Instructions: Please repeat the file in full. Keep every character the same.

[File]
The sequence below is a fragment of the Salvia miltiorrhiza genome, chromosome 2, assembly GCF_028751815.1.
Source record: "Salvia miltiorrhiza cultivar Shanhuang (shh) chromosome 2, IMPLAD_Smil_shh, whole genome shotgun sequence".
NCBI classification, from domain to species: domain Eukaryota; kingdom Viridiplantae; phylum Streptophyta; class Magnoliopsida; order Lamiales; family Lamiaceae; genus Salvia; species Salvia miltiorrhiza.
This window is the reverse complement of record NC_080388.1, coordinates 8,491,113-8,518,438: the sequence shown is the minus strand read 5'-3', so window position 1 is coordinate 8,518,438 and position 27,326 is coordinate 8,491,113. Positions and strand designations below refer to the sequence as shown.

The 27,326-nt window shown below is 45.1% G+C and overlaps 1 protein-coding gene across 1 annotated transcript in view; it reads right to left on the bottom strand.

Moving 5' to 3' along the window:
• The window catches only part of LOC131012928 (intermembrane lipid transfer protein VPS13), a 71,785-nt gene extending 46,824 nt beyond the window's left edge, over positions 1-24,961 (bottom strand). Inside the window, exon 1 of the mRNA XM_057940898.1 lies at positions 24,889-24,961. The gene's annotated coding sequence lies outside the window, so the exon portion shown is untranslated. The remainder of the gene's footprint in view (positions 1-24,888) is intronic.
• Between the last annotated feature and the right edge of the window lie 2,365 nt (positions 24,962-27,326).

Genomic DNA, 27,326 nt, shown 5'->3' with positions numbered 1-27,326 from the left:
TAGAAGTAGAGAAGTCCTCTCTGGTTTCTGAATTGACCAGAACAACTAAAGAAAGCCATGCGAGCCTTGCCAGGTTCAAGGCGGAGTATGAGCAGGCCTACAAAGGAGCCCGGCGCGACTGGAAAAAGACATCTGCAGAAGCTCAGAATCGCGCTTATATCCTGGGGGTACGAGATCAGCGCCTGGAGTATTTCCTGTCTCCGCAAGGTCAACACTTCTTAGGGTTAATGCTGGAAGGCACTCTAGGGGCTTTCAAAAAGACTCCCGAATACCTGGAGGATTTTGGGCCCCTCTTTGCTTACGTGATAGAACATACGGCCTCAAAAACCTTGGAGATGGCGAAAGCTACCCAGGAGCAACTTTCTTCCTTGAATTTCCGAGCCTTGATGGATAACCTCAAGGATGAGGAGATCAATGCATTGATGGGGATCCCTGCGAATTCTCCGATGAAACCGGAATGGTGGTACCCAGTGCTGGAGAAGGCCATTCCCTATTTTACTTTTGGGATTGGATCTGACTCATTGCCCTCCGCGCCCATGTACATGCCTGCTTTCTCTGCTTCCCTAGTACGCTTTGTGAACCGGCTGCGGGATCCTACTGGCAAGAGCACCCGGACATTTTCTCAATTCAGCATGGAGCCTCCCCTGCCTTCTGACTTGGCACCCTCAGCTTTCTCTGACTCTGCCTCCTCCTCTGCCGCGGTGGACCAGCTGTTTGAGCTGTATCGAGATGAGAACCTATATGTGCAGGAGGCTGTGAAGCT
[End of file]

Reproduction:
The sequence below is a fragment of the Salvia miltiorrhiza genome, chromosome 2, assembly GCF_028751815.1.
Source record: "Salvia miltiorrhiza cultivar Shanhuang (shh) chromosome 2, IMPLAD_Smil_shh, whole genome shotgun sequence".
NCBI classification, from domain to species: domain Eukaryota; kingdom Viridiplantae; phylum Streptophyta; class Magnoliopsida; order Lamiales; family Lamiaceae; genus Salvia; species Salvia miltiorrhiza.
This window is the reverse complement of record NC_080388.1, coordinates 8,491,113-8,518,438: the sequence shown is the minus strand read 5'-3', so window position 1 is coordinate 8,518,438 and position 27,326 is coordinate 8,491,113. Positions and strand designations below refer to the sequence as shown.

The 27,326-nt window shown below is 45.1% G+C and overlaps 1 protein-coding gene across 1 annotated transcript in view; it reads right to left on the bottom strand.

Moving 5' to 3' along the window:
• The window catches only part of LOC131012928 (intermembrane lipid transfer protein VPS13), a 71,785-nt gene extending 46,824 nt beyond the window's left edge, over positions 1-24,961 (bottom strand). Inside the window, exon 1 of the mRNA XM_057940898.1 lies at positions 24,889-24,961. The gene's annotated coding sequence lies outside the window, so the exon portion shown is untranslated. The remainder of the gene's footprint in view (positions 1-24,888) is intronic.
• Between the last annotated feature and the right edge of the window lie 2,365 nt (positions 24,962-27,326).

Genomic DNA, 27,326 nt, shown 5'->3' with positions numbered 1-27,326 from the left:
TAGAAGTAGAGAAGTCCTCTCTGGTTTCTGAATTGACCAGAACAACTAAAGAAAGCCATGCGAGCCTTGCCAGGTTCAAGGCGGAGTATGAGCAGGCCTACAAAGGAGCCCGGCGCGACTGGAAAAAGACATCTGCAGAAGCTCAGAATCGCGCTTATATCCTGGGGGTACGAGATCAGCGCCTGGAGTATTTCCTGTCTCCGCAAGGTCAACACTTCTTAGGGTTAATGCTGGAAGGCACTCTAGGGGCTTTCAAAAAGACTCCCGAATACCTGGAGGATTTTGGGCCCCTCTTTGCTTACGTGATAGAACATACGGCCTCAAAAACCTTGGAGATGGCGAAAGCTACCCAGGAGCAACTTTCTTCCTTGAATTTCCGAGCCTTGATGGATAACCTCAAGGATGAGGAGATCAATGCATTGATGGGGATCCCTGCGAATTCTCCGATGAAACCGGAATGGTGGTACCCAGTGCTGGAGAAGGCCATTCCCTATTTTACTTTTGGGATTGGATCTGACTCATTGCCCTCCGCGCCCATGTACATGCCTGCTTTCTCTGCTTCCCTAGTACGCTTTGTGAACCGGCTGCGGGATCCTACTGGCAAGAGCACCCGGACATTTTCTCAATTCAGCATGGAGCCTCCCCTGCCTTCTGACTTGGCACCCTCAGCTTTCTCTGACTCTGCCTCCTCCTCTGCCGCGGTGGACCAGCTGTTTGAGCTGTATCGAGATGAGAACCTATATGTGCAGGAGGCTGTGAAGCT